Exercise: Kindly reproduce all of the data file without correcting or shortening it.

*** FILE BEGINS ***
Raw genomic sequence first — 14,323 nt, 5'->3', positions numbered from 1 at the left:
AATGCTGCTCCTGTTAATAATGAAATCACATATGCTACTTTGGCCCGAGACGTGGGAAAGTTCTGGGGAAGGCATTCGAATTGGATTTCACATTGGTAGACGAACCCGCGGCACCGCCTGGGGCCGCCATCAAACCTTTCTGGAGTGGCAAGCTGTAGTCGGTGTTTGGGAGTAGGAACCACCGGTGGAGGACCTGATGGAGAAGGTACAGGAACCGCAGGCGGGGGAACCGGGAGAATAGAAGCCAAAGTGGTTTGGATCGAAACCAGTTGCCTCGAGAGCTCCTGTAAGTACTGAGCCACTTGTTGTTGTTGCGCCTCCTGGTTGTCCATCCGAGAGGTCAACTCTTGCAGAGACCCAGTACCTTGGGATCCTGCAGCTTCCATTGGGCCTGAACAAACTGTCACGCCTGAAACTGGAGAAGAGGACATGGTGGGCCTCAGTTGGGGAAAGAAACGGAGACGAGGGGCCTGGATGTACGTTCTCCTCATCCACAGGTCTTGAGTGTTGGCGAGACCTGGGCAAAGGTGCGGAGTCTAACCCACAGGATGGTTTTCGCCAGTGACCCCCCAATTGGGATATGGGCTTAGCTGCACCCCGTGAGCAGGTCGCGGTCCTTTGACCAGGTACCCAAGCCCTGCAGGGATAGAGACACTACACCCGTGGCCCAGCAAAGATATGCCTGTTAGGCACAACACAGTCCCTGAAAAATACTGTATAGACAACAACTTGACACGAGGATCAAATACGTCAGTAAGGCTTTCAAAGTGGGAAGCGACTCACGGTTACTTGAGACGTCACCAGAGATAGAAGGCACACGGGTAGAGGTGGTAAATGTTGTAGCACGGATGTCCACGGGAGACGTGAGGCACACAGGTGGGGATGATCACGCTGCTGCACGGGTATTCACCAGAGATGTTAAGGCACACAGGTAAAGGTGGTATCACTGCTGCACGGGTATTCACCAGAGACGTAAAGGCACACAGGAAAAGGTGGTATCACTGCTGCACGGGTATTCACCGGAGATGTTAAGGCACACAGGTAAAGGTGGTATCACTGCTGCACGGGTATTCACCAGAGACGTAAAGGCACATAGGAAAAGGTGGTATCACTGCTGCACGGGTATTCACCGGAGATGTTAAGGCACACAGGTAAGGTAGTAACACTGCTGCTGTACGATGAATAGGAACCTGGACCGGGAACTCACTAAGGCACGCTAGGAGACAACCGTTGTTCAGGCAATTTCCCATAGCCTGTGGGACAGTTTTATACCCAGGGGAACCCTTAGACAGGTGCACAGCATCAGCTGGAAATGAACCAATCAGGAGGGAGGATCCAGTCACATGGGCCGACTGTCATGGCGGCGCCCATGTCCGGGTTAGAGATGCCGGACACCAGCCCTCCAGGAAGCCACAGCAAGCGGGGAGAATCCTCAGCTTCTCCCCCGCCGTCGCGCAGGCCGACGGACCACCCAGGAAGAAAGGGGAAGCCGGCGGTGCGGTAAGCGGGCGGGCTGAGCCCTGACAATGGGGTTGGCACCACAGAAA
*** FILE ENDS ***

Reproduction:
Raw genomic sequence first — 14,323 nt, 5'->3', positions numbered from 1 at the left:
AATGCTGCTCCTGTTAATAATGAAATCACATATGCTACTTTGGCCCGAGACGTGGGAAAGTTCTGGGGAAGGCATTCGAATTGGATTTCACATTGGTAGACGAACCCGCGGCACCGCCTGGGGCCGCCATCAAACCTTTCTGGAGTGGCAAGCTGTAGTCGGTGTTTGGGAGTAGGAACCACCGGTGGAGGACCTGATGGAGAAGGTACAGGAACCGCAGGCGGGGGAACCGGGAGAATAGAAGCCAAAGTGGTTTGGATCGAAACCAGTTGCCTCGAGAGCTCCTGTAAGTACTGAGCCACTTGTTGTTGTTGCGCCTCCTGGTTGTCCATCCGAGAGGTCAACTCTTGCAGAGACCCAGTACCTTGGGATCCTGCAGCTTCCATTGGGCCTGAACAAACTGTCACGCCTGAAACTGGAGAAGAGGACATGGTGGGCCTCAGTTGGGGAAAGAAACGGAGACGAGGGGCCTGGATGTACGTTCTCCTCATCCACAGGTCTTGAGTGTTGGCGAGACCTGGGCAAAGGTGCGGAGTCTAACCCACAGGATGGTTTTCGCCAGTGACCCCCCAATTGGGATATGGGCTTAGCTGCACCCCGTGAGCAGGTCGCGGTCCTTTGACCAGGTACCCAAGCCCTGCAGGGATAGAGACACTACACCCGTGGCCCAGCAAAGATATGCCTGTTAGGCACAACACAGTCCCTGAAAAATACTGTATAGACAACAACTTGACACGAGGATCAAATACGTCAGTAAGGCTTTCAAAGTGGGAAGCGACTCACGGTTACTTGAGACGTCACCAGAGATAGAAGGCACACGGGTAGAGGTGGTAAATGTTGTAGCACGGATGTCCACGGGAGACGTGAGGCACACAGGTGGGGATGATCACGCTGCTGCACGGGTATTCACCAGAGATGTTAAGGCACACAGGTAAAGGTGGTATCACTGCTGCACGGGTATTCACCAGAGACGTAAAGGCACACAGGAAAAGGTGGTATCACTGCTGCACGGGTATTCACCGGAGATGTTAAGGCACACAGGTAAAGGTGGTATCACTGCTGCACGGGTATTCACCAGAGACGTAAAGGCACATAGGAAAAGGTGGTATCACTGCTGCACGGGTATTCACCGGAGATGTTAAGGCACACAGGTAAGGTAGTAACACTGCTGCTGTACGATGAATAGGAACCTGGACCGGGAACTCACTAAGGCACGCTAGGAGACAACCGTTGTTCAGGCAATTTCCCATAGCCTGTGGGACAGTTTTATACCCAGGGGAACCCTTAGACAGGTGCACAGCATCAGCTGGAAATGAACCAATCAGGAGGGAGGATCCAGTCACATGGGCCGACTGTCATGGCGGCGCCCATGTCCGGGTTAGAGATGCCGGACACCAGCCCTCCAGGAAGCCACAGCAAGCGGGGAGAATCCTCAGCTTCTCCCCCGCCGTCGCGCAGGCCGACGGACCACCCAGGAAGAAAGGGGAAGCCGGCGGTGCGGTAAGCGGGCGGGCTGAGCCCTGACAATGGGGTTGGCACCACAGAAA